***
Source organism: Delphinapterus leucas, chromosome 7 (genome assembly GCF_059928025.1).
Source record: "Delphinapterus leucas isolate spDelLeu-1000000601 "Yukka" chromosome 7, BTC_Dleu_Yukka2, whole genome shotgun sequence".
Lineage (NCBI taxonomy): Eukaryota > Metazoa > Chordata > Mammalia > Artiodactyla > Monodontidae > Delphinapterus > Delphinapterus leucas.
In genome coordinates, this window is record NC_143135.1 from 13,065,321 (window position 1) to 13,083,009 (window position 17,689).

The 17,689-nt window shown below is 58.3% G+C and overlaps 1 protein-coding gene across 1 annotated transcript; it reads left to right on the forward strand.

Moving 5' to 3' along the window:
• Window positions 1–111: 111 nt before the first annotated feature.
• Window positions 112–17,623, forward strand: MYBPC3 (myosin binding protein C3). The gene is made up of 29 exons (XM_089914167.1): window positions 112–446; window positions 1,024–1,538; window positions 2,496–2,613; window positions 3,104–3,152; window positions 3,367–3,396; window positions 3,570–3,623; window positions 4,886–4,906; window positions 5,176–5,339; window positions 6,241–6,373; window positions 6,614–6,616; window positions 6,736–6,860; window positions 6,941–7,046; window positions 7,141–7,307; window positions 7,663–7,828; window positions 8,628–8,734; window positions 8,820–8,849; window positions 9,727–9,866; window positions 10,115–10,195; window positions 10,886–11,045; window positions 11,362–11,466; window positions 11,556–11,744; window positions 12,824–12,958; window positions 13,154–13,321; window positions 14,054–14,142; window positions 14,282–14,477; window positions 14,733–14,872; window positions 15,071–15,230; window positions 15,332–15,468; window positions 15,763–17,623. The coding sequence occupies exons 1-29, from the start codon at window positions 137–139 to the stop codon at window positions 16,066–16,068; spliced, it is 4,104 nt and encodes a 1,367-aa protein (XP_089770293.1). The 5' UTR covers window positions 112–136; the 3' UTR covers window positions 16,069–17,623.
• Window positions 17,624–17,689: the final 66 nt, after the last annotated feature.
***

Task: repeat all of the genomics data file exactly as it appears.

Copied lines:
Source organism: Delphinapterus leucas, chromosome 7 (genome assembly GCF_059928025.1).
Source record: "Delphinapterus leucas isolate spDelLeu-1000000601 "Yukka" chromosome 7, BTC_Dleu_Yukka2, whole genome shotgun sequence".
Lineage (NCBI taxonomy): Eukaryota > Metazoa > Chordata > Mammalia > Artiodactyla > Monodontidae > Delphinapterus > Delphinapterus leucas.
In genome coordinates, this window is record NC_143135.1 from 13,065,321 (window position 1) to 13,083,009 (window position 17,689).

The 17,689-nt window shown below is 58.3% G+C and overlaps 1 protein-coding gene across 1 annotated transcript; it reads left to right on the forward strand.

Moving 5' to 3' along the window:
• Window positions 1–111: 111 nt before the first annotated feature.
• Window positions 112–17,623, forward strand: MYBPC3 (myosin binding protein C3). The gene is made up of 29 exons (XM_089914167.1): window positions 112–446; window positions 1,024–1,538; window positions 2,496–2,613; window positions 3,104–3,152; window positions 3,367–3,396; window positions 3,570–3,623; window positions 4,886–4,906; window positions 5,176–5,339; window positions 6,241–6,373; window positions 6,614–6,616; window positions 6,736–6,860; window positions 6,941–7,046; window positions 7,141–7,307; window positions 7,663–7,828; window positions 8,628–8,734; window positions 8,820–8,849; window positions 9,727–9,866; window positions 10,115–10,195; window positions 10,886–11,045; window positions 11,362–11,466; window positions 11,556–11,744; window positions 12,824–12,958; window positions 13,154–13,321; window positions 14,054–14,142; window positions 14,282–14,477; window positions 14,733–14,872; window positions 15,071–15,230; window positions 15,332–15,468; window positions 15,763–17,623. The coding sequence occupies exons 1-29, from the start codon at window positions 137–139 to the stop codon at window positions 16,066–16,068; spliced, it is 4,104 nt and encodes a 1,367-aa protein (XP_089770293.1). The 5' UTR covers window positions 112–136; the 3' UTR covers window positions 16,069–17,623.
• Window positions 17,624–17,689: the final 66 nt, after the last annotated feature.